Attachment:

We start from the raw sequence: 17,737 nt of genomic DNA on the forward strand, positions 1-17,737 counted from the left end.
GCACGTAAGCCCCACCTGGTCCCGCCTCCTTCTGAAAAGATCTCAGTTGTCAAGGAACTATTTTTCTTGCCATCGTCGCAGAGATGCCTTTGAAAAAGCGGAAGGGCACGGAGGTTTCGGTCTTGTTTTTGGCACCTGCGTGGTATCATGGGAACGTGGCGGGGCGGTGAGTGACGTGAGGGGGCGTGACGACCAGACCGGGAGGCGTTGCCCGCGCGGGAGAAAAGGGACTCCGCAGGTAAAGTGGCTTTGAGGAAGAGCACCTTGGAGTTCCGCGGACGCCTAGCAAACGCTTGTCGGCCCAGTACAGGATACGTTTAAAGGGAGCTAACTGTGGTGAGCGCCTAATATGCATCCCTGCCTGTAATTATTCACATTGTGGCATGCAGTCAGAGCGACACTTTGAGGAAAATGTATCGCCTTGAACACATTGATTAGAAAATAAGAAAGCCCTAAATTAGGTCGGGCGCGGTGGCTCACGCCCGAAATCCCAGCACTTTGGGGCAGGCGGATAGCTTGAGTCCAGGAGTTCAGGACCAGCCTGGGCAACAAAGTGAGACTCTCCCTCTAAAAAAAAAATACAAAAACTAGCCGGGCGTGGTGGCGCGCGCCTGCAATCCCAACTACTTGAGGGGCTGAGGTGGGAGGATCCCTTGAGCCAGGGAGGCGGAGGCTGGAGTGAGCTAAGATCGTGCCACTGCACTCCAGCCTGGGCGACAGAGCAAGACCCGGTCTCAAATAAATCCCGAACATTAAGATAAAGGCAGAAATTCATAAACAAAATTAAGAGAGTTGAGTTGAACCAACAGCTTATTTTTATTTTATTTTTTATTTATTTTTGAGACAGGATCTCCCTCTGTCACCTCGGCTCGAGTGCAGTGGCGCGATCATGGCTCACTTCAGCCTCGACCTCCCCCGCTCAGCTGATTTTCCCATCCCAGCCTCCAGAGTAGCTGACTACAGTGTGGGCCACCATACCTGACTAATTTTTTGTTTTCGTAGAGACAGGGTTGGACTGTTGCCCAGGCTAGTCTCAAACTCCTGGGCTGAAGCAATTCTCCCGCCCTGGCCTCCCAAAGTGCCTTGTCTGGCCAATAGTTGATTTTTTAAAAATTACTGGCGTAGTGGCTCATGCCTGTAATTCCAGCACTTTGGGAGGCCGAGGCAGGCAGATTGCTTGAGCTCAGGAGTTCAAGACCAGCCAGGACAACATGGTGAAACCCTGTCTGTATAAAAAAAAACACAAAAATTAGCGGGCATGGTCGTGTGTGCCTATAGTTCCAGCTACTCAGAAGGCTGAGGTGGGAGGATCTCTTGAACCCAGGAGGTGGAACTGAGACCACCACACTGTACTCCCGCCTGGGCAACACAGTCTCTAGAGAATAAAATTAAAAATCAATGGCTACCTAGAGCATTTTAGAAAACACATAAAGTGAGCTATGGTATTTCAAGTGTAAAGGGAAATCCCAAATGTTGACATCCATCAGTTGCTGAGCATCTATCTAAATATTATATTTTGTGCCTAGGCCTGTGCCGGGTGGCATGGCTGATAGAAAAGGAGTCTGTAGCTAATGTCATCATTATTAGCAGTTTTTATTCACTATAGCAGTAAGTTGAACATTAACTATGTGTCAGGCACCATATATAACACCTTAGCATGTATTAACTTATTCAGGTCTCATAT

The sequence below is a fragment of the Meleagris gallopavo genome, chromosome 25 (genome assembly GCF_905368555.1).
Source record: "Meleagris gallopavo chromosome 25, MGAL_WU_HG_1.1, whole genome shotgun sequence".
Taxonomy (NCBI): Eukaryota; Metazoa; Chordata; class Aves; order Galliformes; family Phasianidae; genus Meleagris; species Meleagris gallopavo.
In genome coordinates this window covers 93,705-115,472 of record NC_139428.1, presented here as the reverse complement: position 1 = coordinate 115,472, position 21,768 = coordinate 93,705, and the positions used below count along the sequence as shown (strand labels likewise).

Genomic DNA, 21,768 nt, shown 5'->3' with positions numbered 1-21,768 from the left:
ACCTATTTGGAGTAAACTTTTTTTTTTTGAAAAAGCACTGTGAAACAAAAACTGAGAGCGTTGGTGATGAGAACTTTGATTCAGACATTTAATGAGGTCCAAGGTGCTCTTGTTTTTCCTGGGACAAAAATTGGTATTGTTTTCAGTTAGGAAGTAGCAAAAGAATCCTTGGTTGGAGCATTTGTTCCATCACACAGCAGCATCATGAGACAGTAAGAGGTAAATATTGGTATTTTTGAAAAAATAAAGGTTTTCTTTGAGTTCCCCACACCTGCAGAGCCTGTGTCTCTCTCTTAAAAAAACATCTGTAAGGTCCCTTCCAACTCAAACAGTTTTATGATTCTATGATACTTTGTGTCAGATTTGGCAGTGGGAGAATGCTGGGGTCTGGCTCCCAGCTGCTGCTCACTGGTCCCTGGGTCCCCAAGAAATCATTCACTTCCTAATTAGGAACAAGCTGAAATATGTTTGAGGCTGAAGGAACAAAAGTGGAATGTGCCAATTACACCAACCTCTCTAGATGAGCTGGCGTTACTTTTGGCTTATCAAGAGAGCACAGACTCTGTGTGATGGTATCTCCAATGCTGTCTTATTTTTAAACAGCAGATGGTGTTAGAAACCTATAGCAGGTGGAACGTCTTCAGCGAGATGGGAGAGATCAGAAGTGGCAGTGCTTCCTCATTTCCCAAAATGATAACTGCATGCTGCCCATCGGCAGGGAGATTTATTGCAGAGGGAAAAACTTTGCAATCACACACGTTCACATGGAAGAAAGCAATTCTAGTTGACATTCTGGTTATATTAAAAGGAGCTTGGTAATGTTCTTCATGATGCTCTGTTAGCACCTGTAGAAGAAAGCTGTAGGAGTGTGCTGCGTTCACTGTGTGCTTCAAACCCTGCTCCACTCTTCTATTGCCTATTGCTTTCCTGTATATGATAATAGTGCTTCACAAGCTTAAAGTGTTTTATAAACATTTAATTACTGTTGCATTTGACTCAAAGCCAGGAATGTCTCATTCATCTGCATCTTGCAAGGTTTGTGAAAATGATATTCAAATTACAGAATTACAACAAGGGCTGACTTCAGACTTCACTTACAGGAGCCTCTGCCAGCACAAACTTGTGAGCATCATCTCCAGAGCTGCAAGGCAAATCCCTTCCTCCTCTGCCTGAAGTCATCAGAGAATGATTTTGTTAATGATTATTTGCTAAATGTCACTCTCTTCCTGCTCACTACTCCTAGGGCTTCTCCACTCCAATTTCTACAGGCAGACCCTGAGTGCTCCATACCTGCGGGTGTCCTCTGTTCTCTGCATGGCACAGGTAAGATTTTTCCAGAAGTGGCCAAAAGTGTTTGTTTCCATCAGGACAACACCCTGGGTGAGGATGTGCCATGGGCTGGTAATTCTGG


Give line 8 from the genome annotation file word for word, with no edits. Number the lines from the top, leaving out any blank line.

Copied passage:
ACCTATTTGGAGTAAACTTTTTTTTTTTGAAAAAGCACTGTGAAACAAAAACTGAGAGCGTTGGTGATGAGAACTTTGATTCAGACATTTAATGAGGTCCAAGGTGCTCTTGTTTTTCCTGGGACAAAAATTGGTATTGTTTTCAGTTAGGAAGTAGCAAAAGAATCCTTGGTTGGAGCATTTGTTCCATCACACAGCAGCATCATGAGACAGTAAGAGGTAAATATTGGTATTTTTGAAAAAATAAAGGTTTTCTTTGAGTTCCCCACACCTGCAGAGCCTGTGTCTCTCTCTTAAAAAAACATCTGTAAGGTCCCTTCCAACTCAAACAGTTTTATGATTCTATGATACTTTGTGTCAGATTTGGCAGTGGGAGAATGCTGGGGTCTGGCTCCCAGCTGCTGCTCACTGGTCCCTGGGTCCCCAAGAAATCATTCACTTCCTAATTAGGAACAAGCTGAAATATGTTTGAGGCTGAAGGAACAAAAGTGGAATGTGCCAATTACACCAACCTCTCTAGATGAGCTGGCGTTACTTTTGGCTTATCAAGAGAGCACAGACTCTGTGTGATGGTATCTCCAATGCTGTCTTATTTTTAAACAGCAGATGGTGTTAGAAACCTATAGCAGGTGGAACGTCTTCAGCGAGATGGGAGAGATCAGAAGTGGCAGTGCTTCCTCATTTCCCAAAATGATAACTGCATGCTGCCCATCGGCAGGGAGATTTATTGCAGAGGGAAAAACTTTGCAATCACACACGTTCACATGGAAGAAAGCAATTCTAGTTGACATTCTGGTTATATTAAAAGGAGCTTGGTAATGTTCTTCATGATGCTCTGTTAGCACCTGTAGAAGAAAGCTGTAGGAGTGTGCTGCGTTCACTGTGTGCTTCAAACCCTGCTCCACTCTTCTATTGCCTATTGCTTTCCTGTATATGATAATAGTGCTTCACAAGCTTAAAGTGTTTTATAAACATTTAATTACTGTTGCATTTGACTCAAAGCCAGGAATGTCTCATTCATCTGCATCTTGCAAGGTTTGTGAAAATGATATTCAAATTACAGAATTACAACAAGGGCTGACTTCAGACTTCACTTACAGGAGCCTCTGCCAGCACAAACTTGTGAGCATCATCTCCAGAGCTGCAAGGCAAATCCCTTCCTCCTCTGCCTGAAGTCATCAGAGAATGATTTTGTTAATGATTATTTGCTAAATGTCACTCTCTTCCTGCTCACTACTCCTAGGGCTTCTCCACTCCAATTTCTACAGGCAGACCCTGAGTGCTCCATACCTGCGGGTGTCCTCTGTTCTCTGCATGGCACAGGTAAGATTTTTCCAGAAGTGGCCAAAAGTGTTTGTTTCCATCAGGACAACACCCTGGGTGAGGATGTGCCATGGGCTGGTAATTCTGG